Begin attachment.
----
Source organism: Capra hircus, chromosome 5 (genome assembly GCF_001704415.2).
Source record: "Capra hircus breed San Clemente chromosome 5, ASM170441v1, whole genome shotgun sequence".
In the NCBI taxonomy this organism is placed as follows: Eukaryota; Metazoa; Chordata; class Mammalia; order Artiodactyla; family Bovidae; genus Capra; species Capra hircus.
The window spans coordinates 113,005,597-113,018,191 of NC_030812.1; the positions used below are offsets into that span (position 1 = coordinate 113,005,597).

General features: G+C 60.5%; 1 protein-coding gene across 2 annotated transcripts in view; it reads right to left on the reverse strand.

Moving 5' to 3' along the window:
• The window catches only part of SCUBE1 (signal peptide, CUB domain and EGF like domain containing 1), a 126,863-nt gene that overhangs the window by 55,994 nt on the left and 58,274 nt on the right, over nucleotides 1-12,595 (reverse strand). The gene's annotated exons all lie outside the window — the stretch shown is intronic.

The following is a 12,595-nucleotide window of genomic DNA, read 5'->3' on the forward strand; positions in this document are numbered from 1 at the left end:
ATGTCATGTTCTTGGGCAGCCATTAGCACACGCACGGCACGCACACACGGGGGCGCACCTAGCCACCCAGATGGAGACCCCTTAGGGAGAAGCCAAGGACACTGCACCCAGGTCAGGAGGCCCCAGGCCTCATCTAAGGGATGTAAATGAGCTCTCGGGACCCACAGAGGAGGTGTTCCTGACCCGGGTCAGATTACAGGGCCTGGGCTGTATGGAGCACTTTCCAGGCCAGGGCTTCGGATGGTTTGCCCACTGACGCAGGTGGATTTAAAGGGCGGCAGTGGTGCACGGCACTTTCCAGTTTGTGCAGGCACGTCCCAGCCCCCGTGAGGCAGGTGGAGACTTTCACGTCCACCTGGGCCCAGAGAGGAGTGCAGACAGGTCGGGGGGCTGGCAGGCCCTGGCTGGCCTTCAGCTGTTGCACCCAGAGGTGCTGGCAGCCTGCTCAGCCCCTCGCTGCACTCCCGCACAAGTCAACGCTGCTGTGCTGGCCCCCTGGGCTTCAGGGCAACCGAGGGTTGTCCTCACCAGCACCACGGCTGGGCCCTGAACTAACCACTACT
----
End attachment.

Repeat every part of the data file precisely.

Source organism: Capra hircus, chromosome 5 (genome assembly GCF_001704415.2).
Source record: "Capra hircus breed San Clemente chromosome 5, ASM170441v1, whole genome shotgun sequence".
In the NCBI taxonomy this organism is placed as follows: Eukaryota; Metazoa; Chordata; class Mammalia; order Artiodactyla; family Bovidae; genus Capra; species Capra hircus.
The window spans coordinates 113,005,597-113,018,191 of NC_030812.1; the positions used below are offsets into that span (position 1 = coordinate 113,005,597).

General features: G+C 60.5%; 1 protein-coding gene across 2 annotated transcripts in view; it reads right to left on the reverse strand.

Moving 5' to 3' along the window:
• The window catches only part of SCUBE1 (signal peptide, CUB domain and EGF like domain containing 1), a 126,863-nt gene that overhangs the window by 55,994 nt on the left and 58,274 nt on the right, over nucleotides 1-12,595 (reverse strand). The gene's annotated exons all lie outside the window — the stretch shown is intronic.

The following is a 12,595-nucleotide window of genomic DNA, read 5'->3' on the forward strand; positions in this document are numbered from 1 at the left end:
ATGTCATGTTCTTGGGCAGCCATTAGCACACGCACGGCACGCACACACGGGGGCGCACCTAGCCACCCAGATGGAGACCCCTTAGGGAGAAGCCAAGGACACTGCACCCAGGTCAGGAGGCCCCAGGCCTCATCTAAGGGATGTAAATGAGCTCTCGGGACCCACAGAGGAGGTGTTCCTGACCCGGGTCAGATTACAGGGCCTGGGCTGTATGGAGCACTTTCCAGGCCAGGGCTTCGGATGGTTTGCCCACTGACGCAGGTGGATTTAAAGGGCGGCAGTGGTGCACGGCACTTTCCAGTTTGTGCAGGCACGTCCCAGCCCCCGTGAGGCAGGTGGAGACTTTCACGTCCACCTGGGCCCAGAGAGGAGTGCAGACAGGTCGGGGGGCTGGCAGGCCCTGGCTGGCCTTCAGCTGTTGCACCCAGAGGTGCTGGCAGCCTGCTCAGCCCCTCGCTGCACTCCCGCACAAGTCAACGCTGCTGTGCTGGCCCCCTGGGCTTCAGGGCAACCGAGGGTTGTCCTCACCAGCACCACGGCTGGGCCCTGAACTAACCACTACT